Arctic sea ice melting at near record rate


SEA ICE cover at the North Pole continues its inexorable melt-down, shrinking to a near record extent, according to new satellite data.

A related study also shows that the permanent ice cap over the Arctic is also thinning rapidly.

Data released yesterday by the National Aeronautics and Space Administration (Nasa) and the US National Snow and Ice Data Centre in Boulder, Colorado, shows that ice over the Arctic continues to disappear at a startling rate.

A Nasa satellite has tracked the extent of wintertime maximum sea ice cover since 1979. Maximum ice cover was reached this year on February 28th, extending to 15.15 million sq km.

This was the fifth lowest ice extent on record, Nasa pointed out, adding that the six worst years for Arctic ice cover have occurred in the past six years.

The data also showed that just 10 per cent of the wintertime cover is older, thicker ice that tends to survive through the summer. Several decades ago this figure was 40 per cent.

This older ice is also rapidly thinning. In another study released yesterday, Nasa researchers in California used satellite data to reconstruct ice thickness from 2005 and 2006. The older, thicker ice is declining and being replaced by thinner ice that is vulnerable to summer melt. This in turn served to hasten ice loss as the sea water warmed, the researchers said.

It has been a bad few days for the Earth’s polar ice caps. Satellite images of the Antarctic Peninsula taken last Friday by the European Space Agency showed that the vulnerable Wilkins Ice Bridge has finally snapped.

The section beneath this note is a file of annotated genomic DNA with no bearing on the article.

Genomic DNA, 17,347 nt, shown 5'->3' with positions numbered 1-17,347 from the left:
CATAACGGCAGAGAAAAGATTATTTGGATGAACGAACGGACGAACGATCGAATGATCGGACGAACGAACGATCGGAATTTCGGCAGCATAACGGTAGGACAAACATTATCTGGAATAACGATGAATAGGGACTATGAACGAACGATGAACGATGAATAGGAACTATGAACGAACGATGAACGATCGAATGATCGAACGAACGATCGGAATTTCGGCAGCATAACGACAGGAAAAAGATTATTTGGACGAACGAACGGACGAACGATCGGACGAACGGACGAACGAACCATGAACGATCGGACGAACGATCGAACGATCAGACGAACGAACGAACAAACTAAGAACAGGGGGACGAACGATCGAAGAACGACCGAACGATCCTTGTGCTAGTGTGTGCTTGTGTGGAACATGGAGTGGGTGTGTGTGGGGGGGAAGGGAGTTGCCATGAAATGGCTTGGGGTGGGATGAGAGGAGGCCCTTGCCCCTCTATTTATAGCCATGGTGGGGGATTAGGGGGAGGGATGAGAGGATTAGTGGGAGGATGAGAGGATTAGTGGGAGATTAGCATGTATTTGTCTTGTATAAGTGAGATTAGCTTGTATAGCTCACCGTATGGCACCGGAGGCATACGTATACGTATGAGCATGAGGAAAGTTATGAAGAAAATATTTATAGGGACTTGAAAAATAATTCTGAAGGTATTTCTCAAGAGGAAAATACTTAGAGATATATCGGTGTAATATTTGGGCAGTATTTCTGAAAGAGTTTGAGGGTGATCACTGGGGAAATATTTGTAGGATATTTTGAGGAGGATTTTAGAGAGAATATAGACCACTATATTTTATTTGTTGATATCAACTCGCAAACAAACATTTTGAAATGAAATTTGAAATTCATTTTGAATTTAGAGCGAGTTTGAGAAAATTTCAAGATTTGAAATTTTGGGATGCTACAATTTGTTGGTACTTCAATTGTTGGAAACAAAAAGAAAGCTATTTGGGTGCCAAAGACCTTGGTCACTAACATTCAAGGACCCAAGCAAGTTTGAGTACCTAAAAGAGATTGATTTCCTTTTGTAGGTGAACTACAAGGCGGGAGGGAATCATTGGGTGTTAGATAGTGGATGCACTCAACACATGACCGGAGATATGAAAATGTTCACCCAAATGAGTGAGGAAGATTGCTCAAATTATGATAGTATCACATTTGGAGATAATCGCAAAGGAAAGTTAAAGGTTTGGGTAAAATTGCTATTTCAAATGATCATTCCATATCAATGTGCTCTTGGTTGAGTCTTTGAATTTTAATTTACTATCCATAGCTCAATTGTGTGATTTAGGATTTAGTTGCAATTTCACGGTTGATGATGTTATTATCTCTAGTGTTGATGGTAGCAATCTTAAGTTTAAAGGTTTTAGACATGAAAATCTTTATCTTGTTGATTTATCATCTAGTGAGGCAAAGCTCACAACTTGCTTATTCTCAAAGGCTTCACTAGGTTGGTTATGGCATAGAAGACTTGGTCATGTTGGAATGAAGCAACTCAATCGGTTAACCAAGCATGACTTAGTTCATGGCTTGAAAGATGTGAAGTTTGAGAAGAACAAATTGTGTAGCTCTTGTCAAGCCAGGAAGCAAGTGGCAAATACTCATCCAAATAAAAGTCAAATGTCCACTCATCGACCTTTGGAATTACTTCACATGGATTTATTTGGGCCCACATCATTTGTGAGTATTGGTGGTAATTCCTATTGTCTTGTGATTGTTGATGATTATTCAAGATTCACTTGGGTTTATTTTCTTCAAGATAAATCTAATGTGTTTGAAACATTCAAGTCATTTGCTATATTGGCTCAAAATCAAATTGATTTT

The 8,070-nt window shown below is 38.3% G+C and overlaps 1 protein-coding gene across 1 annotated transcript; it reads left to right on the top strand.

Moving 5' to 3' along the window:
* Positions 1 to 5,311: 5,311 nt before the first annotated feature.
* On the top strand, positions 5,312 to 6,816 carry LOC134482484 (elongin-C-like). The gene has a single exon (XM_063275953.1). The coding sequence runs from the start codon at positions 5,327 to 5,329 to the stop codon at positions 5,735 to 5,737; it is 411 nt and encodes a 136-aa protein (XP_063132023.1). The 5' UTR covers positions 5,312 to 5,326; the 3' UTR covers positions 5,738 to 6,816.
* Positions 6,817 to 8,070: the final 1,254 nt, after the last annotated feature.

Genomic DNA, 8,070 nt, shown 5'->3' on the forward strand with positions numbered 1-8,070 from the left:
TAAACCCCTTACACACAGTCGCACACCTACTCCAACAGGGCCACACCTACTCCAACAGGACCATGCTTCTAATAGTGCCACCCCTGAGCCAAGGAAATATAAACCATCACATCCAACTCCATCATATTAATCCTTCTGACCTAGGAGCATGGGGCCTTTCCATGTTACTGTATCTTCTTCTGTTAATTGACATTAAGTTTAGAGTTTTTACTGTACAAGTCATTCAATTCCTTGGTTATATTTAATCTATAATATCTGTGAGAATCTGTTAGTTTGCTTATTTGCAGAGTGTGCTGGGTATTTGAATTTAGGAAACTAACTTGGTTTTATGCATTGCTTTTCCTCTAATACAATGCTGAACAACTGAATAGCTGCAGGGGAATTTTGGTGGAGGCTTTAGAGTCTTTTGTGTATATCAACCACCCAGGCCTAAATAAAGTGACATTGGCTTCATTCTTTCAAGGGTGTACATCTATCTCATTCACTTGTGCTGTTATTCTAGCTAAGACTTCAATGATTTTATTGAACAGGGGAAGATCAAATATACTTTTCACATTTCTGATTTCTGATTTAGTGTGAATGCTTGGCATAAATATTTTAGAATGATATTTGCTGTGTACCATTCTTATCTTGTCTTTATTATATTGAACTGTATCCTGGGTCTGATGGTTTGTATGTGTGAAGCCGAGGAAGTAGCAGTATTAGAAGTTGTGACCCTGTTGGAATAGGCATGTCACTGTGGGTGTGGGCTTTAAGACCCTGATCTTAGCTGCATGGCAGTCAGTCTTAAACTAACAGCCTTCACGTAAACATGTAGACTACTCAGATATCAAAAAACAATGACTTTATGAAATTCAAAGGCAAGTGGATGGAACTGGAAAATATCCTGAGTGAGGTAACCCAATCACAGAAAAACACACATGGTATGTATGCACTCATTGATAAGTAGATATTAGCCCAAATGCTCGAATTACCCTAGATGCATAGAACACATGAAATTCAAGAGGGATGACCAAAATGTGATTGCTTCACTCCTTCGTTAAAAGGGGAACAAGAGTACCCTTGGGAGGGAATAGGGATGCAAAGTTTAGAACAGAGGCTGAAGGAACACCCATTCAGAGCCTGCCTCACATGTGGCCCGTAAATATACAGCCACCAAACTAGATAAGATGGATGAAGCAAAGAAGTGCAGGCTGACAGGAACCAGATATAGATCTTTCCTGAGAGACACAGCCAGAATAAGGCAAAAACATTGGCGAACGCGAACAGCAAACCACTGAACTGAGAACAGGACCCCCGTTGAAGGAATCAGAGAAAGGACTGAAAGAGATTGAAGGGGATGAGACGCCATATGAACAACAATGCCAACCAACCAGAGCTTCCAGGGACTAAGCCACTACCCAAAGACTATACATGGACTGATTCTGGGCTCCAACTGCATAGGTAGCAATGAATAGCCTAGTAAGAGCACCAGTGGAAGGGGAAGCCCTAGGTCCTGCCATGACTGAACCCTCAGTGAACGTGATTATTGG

The 25-mile (40km) long strip of floating ice is believed to hold the larger Wilkins Ice Shelf in position. The British Antarctic Survey reported that the ice bridge had snapped at its narrowest point, where the bridge was no more than 500m across.

The initial break-up released a flotilla of small icebergs that have begun drifting away from the peninsula. More of the Wilkins shelf is now expected to break up, although the loss will not immediately add to a global sea-level rise.

The programme manager for the Environmental Protection Agency’s climate change unit, Dr Ken Macken, yesterday expressed concern at the continuing loss of sea ice in the Arctic. “The results confirm the continuing seriousness of climate change as a global issue, and underline the need to reach an international agreement in Copenhagen later this year.”

The data shows that climate change has not gone away, according to Oisín Coughlan of Friends of the Earth. The current focus on the global economic crisis was understandable “but this is a signal there is a much bigger crisis to be tackled”.

“That is really frightening,” said Tony Lowe of Friends of the Irish Environment. Reduced ice cover was speeding up the heating process because the sea absorbs more solar radiation than ice.